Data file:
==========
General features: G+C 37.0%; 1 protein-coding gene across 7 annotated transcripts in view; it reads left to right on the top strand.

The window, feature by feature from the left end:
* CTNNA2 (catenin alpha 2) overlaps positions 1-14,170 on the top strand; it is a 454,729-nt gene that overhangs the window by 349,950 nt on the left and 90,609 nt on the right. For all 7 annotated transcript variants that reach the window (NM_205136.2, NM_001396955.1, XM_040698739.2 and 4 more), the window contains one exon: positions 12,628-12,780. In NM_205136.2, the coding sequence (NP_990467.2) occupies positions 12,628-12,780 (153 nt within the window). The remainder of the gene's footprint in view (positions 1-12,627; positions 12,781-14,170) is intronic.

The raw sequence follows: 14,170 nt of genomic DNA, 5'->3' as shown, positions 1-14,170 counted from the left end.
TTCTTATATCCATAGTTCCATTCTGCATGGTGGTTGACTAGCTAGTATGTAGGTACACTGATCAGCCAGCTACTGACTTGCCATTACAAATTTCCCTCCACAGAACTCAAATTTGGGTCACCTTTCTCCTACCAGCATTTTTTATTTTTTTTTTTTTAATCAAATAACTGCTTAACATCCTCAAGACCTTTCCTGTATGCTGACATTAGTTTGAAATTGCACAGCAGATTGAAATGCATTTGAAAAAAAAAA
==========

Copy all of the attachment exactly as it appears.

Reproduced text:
General features: G+C 37.0%; 1 protein-coding gene across 7 annotated transcripts in view; it reads left to right on the top strand.

The window, feature by feature from the left end:
* CTNNA2 (catenin alpha 2) overlaps positions 1-14,170 on the top strand; it is a 454,729-nt gene that overhangs the window by 349,950 nt on the left and 90,609 nt on the right. For all 7 annotated transcript variants that reach the window (NM_205136.2, NM_001396955.1, XM_040698739.2 and 4 more), the window contains one exon: positions 12,628-12,780. In NM_205136.2, the coding sequence (NP_990467.2) occupies positions 12,628-12,780 (153 nt within the window). The remainder of the gene's footprint in view (positions 1-12,627; positions 12,781-14,170) is intronic.

The raw sequence follows: 14,170 nt of genomic DNA, 5'->3' as shown, positions 1-14,170 counted from the left end.
TTCTTATATCCATAGTTCCATTCTGCATGGTGGTTGACTAGCTAGTATGTAGGTACACTGATCAGCCAGCTACTGACTTGCCATTACAAATTTCCCTCCACAGAACTCAAATTTGGGTCACCTTTCTCCTACCAGCATTTTTTATTTTTTTTTTTTTAATCAAATAACTGCTTAACATCCTCAAGACCTTTCCTGTATGCTGACATTAGTTTGAAATTGCACAGCAGATTGAAATGCATTTGAAAAAAAAAA